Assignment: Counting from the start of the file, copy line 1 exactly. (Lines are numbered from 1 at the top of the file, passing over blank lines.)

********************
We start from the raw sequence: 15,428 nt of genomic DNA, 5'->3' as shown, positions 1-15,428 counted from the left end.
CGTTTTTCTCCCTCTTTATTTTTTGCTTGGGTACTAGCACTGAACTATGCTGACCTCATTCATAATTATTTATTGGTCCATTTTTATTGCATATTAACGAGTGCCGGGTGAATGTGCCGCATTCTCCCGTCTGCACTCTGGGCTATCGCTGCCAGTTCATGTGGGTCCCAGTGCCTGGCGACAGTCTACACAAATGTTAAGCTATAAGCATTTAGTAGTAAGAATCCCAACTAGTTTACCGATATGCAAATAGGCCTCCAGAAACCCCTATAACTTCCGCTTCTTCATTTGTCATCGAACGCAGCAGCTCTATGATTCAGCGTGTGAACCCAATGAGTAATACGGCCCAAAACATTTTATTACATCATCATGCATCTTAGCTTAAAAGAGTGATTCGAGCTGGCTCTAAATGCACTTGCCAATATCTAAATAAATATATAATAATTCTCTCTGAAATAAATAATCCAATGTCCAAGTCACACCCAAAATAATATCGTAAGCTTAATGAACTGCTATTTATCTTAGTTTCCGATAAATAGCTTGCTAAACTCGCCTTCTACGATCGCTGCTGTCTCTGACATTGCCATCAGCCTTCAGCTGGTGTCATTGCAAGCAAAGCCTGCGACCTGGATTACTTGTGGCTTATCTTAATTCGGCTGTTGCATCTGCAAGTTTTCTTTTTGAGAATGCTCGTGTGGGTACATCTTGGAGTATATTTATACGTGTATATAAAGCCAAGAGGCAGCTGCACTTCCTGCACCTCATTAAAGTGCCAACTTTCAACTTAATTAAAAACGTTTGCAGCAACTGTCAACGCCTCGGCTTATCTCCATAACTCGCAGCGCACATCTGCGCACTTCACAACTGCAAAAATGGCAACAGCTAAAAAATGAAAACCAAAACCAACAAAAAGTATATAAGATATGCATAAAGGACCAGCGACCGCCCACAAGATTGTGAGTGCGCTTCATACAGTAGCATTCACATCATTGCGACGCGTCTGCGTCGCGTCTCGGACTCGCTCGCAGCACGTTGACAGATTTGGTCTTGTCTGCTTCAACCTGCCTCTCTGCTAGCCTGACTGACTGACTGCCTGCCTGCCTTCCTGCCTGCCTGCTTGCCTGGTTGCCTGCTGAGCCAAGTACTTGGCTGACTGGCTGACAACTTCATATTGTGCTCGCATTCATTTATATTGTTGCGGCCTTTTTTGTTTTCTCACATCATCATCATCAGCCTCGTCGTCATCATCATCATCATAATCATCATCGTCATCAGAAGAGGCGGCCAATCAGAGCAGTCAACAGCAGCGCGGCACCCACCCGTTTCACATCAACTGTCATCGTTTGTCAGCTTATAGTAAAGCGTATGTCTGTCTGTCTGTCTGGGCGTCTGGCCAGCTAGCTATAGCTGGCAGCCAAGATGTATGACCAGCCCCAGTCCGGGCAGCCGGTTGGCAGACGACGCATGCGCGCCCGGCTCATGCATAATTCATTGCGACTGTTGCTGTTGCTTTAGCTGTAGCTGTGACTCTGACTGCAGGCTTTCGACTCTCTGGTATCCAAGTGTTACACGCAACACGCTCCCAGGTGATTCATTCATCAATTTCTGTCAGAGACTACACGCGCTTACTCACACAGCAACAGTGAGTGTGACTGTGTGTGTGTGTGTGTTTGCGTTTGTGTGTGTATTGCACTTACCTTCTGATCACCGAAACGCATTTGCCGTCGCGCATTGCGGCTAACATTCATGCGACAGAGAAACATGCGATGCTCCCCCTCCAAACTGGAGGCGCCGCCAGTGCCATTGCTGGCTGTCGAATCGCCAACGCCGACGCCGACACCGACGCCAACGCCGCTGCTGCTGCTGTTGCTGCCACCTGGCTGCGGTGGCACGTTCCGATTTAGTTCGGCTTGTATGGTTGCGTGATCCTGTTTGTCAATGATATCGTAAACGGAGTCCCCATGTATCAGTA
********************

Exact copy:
We start from the raw sequence: 15,428 nt of genomic DNA, 5'->3' as shown, positions 1-15,428 counted from the left end.